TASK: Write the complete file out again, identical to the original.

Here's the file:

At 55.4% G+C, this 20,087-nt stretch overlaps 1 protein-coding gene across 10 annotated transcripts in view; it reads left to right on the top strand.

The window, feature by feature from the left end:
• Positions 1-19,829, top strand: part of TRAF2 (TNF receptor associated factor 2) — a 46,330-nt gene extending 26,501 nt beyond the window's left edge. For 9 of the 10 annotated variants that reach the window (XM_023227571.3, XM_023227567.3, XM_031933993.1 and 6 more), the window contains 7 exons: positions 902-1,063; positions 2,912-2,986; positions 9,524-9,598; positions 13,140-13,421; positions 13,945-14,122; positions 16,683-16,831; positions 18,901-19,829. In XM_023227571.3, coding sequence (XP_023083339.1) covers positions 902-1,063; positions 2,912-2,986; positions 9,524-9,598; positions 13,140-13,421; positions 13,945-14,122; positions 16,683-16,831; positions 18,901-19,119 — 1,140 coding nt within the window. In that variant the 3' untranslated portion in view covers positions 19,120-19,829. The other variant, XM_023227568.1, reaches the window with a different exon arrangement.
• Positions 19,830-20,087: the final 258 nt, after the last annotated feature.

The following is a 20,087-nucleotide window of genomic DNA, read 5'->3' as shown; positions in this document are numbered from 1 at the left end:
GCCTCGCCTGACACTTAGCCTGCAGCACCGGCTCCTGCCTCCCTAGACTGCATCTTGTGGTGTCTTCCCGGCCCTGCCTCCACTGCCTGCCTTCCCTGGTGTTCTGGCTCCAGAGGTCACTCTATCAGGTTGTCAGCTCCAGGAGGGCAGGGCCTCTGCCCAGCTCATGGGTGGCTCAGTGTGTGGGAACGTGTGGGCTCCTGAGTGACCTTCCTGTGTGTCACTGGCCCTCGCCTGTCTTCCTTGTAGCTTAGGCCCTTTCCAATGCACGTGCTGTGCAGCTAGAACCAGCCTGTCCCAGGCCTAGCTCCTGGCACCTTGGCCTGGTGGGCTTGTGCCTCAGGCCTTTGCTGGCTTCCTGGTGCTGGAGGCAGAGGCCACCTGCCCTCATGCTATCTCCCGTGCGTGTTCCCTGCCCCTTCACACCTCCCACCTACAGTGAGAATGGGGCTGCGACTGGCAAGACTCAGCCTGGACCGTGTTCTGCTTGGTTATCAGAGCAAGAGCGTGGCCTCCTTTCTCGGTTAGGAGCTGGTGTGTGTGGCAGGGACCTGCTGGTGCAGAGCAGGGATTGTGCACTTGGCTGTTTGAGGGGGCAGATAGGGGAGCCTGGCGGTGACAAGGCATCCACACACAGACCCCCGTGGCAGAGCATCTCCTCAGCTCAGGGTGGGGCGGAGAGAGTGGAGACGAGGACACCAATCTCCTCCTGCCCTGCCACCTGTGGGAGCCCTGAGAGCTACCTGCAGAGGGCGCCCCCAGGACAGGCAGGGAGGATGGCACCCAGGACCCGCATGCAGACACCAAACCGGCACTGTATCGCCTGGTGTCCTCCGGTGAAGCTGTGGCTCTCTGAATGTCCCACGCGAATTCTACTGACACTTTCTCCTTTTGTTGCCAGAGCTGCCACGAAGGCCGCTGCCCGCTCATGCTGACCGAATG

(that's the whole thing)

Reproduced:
At 55.4% G+C, this 20,087-nt stretch overlaps 1 protein-coding gene across 10 annotated transcripts in view; it reads left to right on the top strand.

The window, feature by feature from the left end:
• Positions 1-19,829, top strand: part of TRAF2 (TNF receptor associated factor 2) — a 46,330-nt gene extending 26,501 nt beyond the window's left edge. For 9 of the 10 annotated variants that reach the window (XM_023227571.3, XM_023227567.3, XM_031933993.1 and 6 more), the window contains 7 exons: positions 902-1,063; positions 2,912-2,986; positions 9,524-9,598; positions 13,140-13,421; positions 13,945-14,122; positions 16,683-16,831; positions 18,901-19,829. In XM_023227571.3, coding sequence (XP_023083339.1) covers positions 902-1,063; positions 2,912-2,986; positions 9,524-9,598; positions 13,140-13,421; positions 13,945-14,122; positions 16,683-16,831; positions 18,901-19,119 — 1,140 coding nt within the window. In that variant the 3' untranslated portion in view covers positions 19,120-19,829. The other variant, XM_023227568.1, reaches the window with a different exon arrangement.
• Positions 19,830-20,087: the final 258 nt, after the last annotated feature.

The following is a 20,087-nucleotide window of genomic DNA, read 5'->3' as shown; positions in this document are numbered from 1 at the left end:
GCCTCGCCTGACACTTAGCCTGCAGCACCGGCTCCTGCCTCCCTAGACTGCATCTTGTGGTGTCTTCCCGGCCCTGCCTCCACTGCCTGCCTTCCCTGGTGTTCTGGCTCCAGAGGTCACTCTATCAGGTTGTCAGCTCCAGGAGGGCAGGGCCTCTGCCCAGCTCATGGGTGGCTCAGTGTGTGGGAACGTGTGGGCTCCTGAGTGACCTTCCTGTGTGTCACTGGCCCTCGCCTGTCTTCCTTGTAGCTTAGGCCCTTTCCAATGCACGTGCTGTGCAGCTAGAACCAGCCTGTCCCAGGCCTAGCTCCTGGCACCTTGGCCTGGTGGGCTTGTGCCTCAGGCCTTTGCTGGCTTCCTGGTGCTGGAGGCAGAGGCCACCTGCCCTCATGCTATCTCCCGTGCGTGTTCCCTGCCCCTTCACACCTCCCACCTACAGTGAGAATGGGGCTGCGACTGGCAAGACTCAGCCTGGACCGTGTTCTGCTTGGTTATCAGAGCAAGAGCGTGGCCTCCTTTCTCGGTTAGGAGCTGGTGTGTGTGGCAGGGACCTGCTGGTGCAGAGCAGGGATTGTGCACTTGGCTGTTTGAGGGGGCAGATAGGGGAGCCTGGCGGTGACAAGGCATCCACACACAGACCCCCGTGGCAGAGCATCTCCTCAGCTCAGGGTGGGGCGGAGAGAGTGGAGACGAGGACACCAATCTCCTCCTGCCCTGCCACCTGTGGGAGCCCTGAGAGCTACCTGCAGAGGGCGCCCCCAGGACAGGCAGGGAGGATGGCACCCAGGACCCGCATGCAGACACCAAACCGGCACTGTATCGCCTGGTGTCCTCCGGTGAAGCTGTGGCTCTCTGAATGTCCCACGCGAATTCTACTGACACTTTCTCCTTTTGTTGCCAGAGCTGCCACGAAGGCCGCTGCCCGCTCATGCTGACCGAATG